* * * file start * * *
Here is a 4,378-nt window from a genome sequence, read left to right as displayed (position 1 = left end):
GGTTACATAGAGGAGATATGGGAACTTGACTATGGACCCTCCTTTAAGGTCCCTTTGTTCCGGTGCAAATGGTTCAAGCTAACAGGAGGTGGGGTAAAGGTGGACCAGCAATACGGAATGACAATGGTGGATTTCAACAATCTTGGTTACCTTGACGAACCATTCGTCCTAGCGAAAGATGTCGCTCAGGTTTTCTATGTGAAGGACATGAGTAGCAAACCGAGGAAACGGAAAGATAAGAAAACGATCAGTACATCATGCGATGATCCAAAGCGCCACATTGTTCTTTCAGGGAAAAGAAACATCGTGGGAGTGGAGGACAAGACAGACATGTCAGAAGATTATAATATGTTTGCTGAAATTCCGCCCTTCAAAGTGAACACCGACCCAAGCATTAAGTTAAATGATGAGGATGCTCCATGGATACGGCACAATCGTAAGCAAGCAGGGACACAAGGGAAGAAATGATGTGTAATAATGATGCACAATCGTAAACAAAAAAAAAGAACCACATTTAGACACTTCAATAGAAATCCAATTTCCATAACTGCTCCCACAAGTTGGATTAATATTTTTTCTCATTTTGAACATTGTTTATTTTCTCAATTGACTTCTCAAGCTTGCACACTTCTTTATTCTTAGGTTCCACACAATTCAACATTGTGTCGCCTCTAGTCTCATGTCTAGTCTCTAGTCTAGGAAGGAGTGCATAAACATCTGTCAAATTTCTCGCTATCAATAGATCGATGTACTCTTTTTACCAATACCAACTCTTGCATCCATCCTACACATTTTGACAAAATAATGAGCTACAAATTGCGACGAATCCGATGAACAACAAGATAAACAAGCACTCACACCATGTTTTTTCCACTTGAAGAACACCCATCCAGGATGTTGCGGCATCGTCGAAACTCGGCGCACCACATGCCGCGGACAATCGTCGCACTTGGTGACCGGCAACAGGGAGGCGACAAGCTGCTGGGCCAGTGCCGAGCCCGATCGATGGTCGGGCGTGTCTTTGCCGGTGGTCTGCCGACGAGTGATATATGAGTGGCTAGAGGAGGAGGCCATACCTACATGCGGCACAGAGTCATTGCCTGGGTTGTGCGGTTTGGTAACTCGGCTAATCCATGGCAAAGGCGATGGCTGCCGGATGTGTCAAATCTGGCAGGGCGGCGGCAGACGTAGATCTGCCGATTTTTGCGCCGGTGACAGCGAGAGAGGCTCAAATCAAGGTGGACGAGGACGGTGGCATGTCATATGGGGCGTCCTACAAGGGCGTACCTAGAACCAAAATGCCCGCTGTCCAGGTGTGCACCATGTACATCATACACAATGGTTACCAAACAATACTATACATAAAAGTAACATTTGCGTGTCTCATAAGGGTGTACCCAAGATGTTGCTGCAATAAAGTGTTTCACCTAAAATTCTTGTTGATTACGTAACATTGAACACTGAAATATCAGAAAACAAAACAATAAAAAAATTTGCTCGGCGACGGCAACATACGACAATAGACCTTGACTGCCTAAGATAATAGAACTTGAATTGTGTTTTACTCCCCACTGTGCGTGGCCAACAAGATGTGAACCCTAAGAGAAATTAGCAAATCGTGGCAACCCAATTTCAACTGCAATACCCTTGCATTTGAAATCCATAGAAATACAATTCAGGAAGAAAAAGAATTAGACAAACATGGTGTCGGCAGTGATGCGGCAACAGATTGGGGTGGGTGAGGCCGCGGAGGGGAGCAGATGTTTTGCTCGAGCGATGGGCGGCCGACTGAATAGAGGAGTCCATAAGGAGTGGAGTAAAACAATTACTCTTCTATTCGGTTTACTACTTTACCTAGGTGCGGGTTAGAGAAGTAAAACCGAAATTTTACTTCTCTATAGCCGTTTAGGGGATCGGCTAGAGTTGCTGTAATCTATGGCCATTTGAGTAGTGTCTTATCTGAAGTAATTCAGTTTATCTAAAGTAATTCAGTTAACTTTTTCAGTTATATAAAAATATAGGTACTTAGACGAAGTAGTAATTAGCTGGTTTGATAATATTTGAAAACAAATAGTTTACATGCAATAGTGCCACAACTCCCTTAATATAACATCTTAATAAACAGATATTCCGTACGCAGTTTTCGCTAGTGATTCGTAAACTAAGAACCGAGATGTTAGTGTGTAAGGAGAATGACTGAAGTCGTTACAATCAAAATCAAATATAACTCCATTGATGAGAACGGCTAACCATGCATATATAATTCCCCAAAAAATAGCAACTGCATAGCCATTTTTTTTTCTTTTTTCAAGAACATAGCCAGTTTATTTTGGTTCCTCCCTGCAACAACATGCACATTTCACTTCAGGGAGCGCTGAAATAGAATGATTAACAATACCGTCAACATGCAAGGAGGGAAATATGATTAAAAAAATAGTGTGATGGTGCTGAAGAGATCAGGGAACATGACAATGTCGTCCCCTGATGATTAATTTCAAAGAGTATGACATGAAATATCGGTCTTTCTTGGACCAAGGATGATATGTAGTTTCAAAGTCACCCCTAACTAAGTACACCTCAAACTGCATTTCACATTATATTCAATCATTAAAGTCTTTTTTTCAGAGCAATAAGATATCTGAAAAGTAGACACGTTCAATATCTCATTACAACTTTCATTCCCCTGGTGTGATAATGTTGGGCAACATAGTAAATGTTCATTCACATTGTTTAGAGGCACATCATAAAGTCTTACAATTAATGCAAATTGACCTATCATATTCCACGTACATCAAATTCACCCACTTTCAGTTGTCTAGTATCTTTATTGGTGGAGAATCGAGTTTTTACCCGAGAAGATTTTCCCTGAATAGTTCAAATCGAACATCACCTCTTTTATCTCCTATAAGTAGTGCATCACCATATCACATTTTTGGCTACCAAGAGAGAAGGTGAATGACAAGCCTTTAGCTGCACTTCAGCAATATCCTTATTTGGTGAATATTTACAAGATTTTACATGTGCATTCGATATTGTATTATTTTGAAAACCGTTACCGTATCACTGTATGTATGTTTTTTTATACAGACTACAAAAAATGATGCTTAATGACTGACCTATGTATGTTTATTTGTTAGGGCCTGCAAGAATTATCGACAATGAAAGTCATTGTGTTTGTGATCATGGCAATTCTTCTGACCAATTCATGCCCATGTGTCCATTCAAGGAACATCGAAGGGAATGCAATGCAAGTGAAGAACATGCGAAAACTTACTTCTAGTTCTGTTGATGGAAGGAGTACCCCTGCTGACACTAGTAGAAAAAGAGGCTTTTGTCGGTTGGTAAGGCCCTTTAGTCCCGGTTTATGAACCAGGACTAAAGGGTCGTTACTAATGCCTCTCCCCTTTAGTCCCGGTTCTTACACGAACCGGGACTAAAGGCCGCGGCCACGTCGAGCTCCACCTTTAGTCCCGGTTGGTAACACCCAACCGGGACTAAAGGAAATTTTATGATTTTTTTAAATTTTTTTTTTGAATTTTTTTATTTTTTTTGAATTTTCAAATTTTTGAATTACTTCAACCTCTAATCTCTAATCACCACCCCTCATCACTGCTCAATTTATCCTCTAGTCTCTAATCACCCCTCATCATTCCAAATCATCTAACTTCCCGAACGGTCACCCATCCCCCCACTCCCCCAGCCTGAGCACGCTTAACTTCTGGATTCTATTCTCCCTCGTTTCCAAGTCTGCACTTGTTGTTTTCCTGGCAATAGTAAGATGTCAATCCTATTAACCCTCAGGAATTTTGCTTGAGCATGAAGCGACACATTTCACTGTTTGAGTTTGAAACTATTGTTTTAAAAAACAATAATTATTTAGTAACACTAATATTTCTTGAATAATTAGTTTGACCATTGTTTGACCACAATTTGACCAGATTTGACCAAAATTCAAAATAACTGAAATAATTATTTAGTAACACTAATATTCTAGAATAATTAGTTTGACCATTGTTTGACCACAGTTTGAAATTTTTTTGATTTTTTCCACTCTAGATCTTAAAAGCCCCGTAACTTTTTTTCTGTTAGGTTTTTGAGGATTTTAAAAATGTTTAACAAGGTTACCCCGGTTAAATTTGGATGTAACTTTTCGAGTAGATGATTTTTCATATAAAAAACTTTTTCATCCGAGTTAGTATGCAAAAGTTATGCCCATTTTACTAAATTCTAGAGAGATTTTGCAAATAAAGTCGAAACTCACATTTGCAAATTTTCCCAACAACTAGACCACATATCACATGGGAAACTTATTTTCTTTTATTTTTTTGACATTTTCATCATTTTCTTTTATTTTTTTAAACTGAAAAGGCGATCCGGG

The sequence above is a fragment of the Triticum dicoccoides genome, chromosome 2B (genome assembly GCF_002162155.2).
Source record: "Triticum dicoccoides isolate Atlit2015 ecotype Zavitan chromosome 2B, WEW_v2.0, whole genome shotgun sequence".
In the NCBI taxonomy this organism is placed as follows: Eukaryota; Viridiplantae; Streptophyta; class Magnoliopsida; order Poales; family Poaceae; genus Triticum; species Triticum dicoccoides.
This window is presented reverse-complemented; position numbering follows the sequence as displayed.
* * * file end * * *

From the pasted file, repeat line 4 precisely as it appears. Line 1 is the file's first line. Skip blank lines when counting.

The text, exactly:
Source record: "Triticum dicoccoides isolate Atlit2015 ecotype Zavitan chromosome 2B, WEW_v2.0, whole genome shotgun sequence".